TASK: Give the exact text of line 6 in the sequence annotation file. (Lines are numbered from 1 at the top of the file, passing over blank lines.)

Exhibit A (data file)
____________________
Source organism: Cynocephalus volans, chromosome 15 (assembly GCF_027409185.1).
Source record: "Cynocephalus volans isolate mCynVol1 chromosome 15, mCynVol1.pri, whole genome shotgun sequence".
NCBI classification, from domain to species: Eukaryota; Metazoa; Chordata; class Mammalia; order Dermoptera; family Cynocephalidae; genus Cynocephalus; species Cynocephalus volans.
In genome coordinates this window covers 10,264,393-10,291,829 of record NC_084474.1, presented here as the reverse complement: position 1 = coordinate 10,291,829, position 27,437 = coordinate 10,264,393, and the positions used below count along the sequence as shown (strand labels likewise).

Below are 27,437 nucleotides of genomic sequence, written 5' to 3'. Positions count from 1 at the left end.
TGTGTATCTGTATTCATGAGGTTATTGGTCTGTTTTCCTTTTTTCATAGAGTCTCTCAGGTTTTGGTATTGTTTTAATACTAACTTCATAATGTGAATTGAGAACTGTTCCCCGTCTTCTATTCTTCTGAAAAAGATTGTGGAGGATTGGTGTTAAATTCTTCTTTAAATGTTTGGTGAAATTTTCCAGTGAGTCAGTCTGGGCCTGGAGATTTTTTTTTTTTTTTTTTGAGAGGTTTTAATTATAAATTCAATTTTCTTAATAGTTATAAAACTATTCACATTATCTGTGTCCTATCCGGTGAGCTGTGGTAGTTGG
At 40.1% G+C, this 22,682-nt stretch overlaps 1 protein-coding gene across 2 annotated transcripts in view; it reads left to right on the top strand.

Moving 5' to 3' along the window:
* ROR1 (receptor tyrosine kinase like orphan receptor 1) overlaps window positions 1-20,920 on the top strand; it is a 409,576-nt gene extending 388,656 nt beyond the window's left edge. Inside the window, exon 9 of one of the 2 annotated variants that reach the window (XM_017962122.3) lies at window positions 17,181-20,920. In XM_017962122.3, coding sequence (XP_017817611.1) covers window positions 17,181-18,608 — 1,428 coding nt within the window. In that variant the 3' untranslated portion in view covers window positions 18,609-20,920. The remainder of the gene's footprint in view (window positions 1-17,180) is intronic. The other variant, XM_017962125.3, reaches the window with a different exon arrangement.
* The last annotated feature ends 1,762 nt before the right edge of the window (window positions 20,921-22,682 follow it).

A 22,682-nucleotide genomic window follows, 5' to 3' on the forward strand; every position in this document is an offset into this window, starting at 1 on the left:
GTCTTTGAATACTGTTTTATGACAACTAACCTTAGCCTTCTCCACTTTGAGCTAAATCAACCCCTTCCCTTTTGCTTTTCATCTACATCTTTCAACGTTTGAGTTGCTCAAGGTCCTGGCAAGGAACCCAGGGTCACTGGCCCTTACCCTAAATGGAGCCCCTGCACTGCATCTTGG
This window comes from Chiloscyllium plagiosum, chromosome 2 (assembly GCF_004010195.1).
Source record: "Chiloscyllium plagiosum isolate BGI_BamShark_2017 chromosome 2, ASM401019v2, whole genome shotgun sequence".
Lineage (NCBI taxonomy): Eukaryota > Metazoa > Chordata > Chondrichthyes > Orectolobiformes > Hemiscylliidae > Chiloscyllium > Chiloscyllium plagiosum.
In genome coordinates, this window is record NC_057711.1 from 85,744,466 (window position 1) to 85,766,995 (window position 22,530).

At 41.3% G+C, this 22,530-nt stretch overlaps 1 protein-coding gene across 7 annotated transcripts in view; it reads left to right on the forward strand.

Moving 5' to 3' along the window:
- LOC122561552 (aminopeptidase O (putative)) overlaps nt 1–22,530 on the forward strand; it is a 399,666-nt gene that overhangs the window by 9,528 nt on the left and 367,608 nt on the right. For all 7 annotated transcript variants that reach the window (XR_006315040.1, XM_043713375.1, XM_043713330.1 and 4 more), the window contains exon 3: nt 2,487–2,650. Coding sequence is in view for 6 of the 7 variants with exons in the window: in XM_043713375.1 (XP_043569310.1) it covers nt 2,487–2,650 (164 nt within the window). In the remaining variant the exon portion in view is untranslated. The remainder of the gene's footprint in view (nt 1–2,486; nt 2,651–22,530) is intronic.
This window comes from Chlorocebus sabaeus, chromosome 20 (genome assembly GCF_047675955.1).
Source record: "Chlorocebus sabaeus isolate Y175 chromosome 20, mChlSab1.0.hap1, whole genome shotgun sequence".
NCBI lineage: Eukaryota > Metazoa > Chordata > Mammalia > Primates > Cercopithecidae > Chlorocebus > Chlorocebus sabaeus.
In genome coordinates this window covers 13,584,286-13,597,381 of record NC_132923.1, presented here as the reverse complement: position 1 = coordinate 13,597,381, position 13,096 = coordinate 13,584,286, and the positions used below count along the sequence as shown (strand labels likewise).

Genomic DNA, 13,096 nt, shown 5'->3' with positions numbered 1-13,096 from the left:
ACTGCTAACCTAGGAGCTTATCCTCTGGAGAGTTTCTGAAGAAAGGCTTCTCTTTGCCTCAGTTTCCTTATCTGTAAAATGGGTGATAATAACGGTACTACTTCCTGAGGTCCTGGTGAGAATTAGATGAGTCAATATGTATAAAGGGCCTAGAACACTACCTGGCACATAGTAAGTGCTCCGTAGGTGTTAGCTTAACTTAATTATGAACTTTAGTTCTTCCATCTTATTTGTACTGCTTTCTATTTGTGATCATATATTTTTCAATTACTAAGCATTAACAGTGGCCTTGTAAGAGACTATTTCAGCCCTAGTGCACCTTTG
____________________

TGTGTATCTGTATTCATGAGGTTATTGGTCTGTTTTCCTTTTTTCATAGAGTCTCTCAGGTTTTGGTATTGTTTTAATACTAACTTCATAATGTGAATTGAGAACTGTTCCCCGTCTTCTATTCTTCTGAAAAAGATTGTGGAGGATTGGTGTTAAATTCTTCTTTAAATGTTTGGTGAAATTTTCCAGTGAGTCAGTCTGGGCCTGGAGATTTTTTTTTTTTTTTTTTGAGAGGTTTTAATTATAAATTCAATTTTCTTAATAGTTATAAAACTATTCACATTATCTGTGTCCTATCCGGTGAGCTGTGGTAGTTGG